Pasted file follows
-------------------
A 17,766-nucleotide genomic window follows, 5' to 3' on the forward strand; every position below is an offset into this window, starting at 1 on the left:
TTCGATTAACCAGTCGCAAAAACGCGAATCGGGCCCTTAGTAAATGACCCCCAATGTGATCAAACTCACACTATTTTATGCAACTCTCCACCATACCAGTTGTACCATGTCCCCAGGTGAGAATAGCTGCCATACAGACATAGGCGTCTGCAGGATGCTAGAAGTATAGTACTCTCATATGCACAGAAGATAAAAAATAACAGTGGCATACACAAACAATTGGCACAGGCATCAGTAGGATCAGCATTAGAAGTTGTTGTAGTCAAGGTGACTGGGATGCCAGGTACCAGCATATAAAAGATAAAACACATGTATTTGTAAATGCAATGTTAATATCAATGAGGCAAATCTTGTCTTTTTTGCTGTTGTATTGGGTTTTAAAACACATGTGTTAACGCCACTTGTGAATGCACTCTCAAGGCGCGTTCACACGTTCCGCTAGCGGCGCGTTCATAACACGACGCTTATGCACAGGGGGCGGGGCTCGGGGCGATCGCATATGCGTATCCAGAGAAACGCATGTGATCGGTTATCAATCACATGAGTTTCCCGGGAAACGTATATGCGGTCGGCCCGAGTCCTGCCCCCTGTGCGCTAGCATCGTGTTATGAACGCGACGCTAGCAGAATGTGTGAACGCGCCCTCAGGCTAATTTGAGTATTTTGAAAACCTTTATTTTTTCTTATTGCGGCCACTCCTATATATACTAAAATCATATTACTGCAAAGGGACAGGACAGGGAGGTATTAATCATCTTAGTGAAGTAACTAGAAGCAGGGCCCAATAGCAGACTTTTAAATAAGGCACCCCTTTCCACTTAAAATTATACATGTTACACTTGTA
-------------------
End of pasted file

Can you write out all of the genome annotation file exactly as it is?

A 17,766-nucleotide genomic window follows, 5' to 3' on the forward strand; every position below is an offset into this window, starting at 1 on the left:
TTCGATTAACCAGTCGCAAAAACGCGAATCGGGCCCTTAGTAAATGACCCCCAATGTGATCAAACTCACACTATTTTATGCAACTCTCCACCATACCAGTTGTACCATGTCCCCAGGTGAGAATAGCTGCCATACAGACATAGGCGTCTGCAGGATGCTAGAAGTATAGTACTCTCATATGCACAGAAGATAAAAAATAACAGTGGCATACACAAACAATTGGCACAGGCATCAGTAGGATCAGCATTAGAAGTTGTTGTAGTCAAGGTGACTGGGATGCCAGGTACCAGCATATAAAAGATAAAACACATGTATTTGTAAATGCAATGTTAATATCAATGAGGCAAATCTTGTCTTTTTTGCTGTTGTATTGGGTTTTAAAACACATGTGTTAACGCCACTTGTGAATGCACTCTCAAGGCGCGTTCACACGTTCCGCTAGCGGCGCGTTCATAACACGACGCTTATGCACAGGGGGCGGGGCTCGGGGCGATCGCATATGCGTATCCAGAGAAACGCATGTGATCGGTTATCAATCACATGAGTTTCCCGGGAAACGTATATGCGGTCGGCCCGAGTCCTGCCCCCTGTGCGCTAGCATCGTGTTATGAACGCGACGCTAGCAGAATGTGTGAACGCGCCCTCAGGCTAATTTGAGTATTTTGAAAACCTTTATTTTTTCTTATTGCGGCCACTCCTATATATACTAAAATCATATTACTGCAAAGGGACAGGACAGGGAGGTATTAATCATCTTAGTGAAGTAACTAGAAGCAGGGCCCAATAGCAGACTTTTAAATAAGGCACCCCTTTCCACTTAAAATTATACATGTTACACTTGTA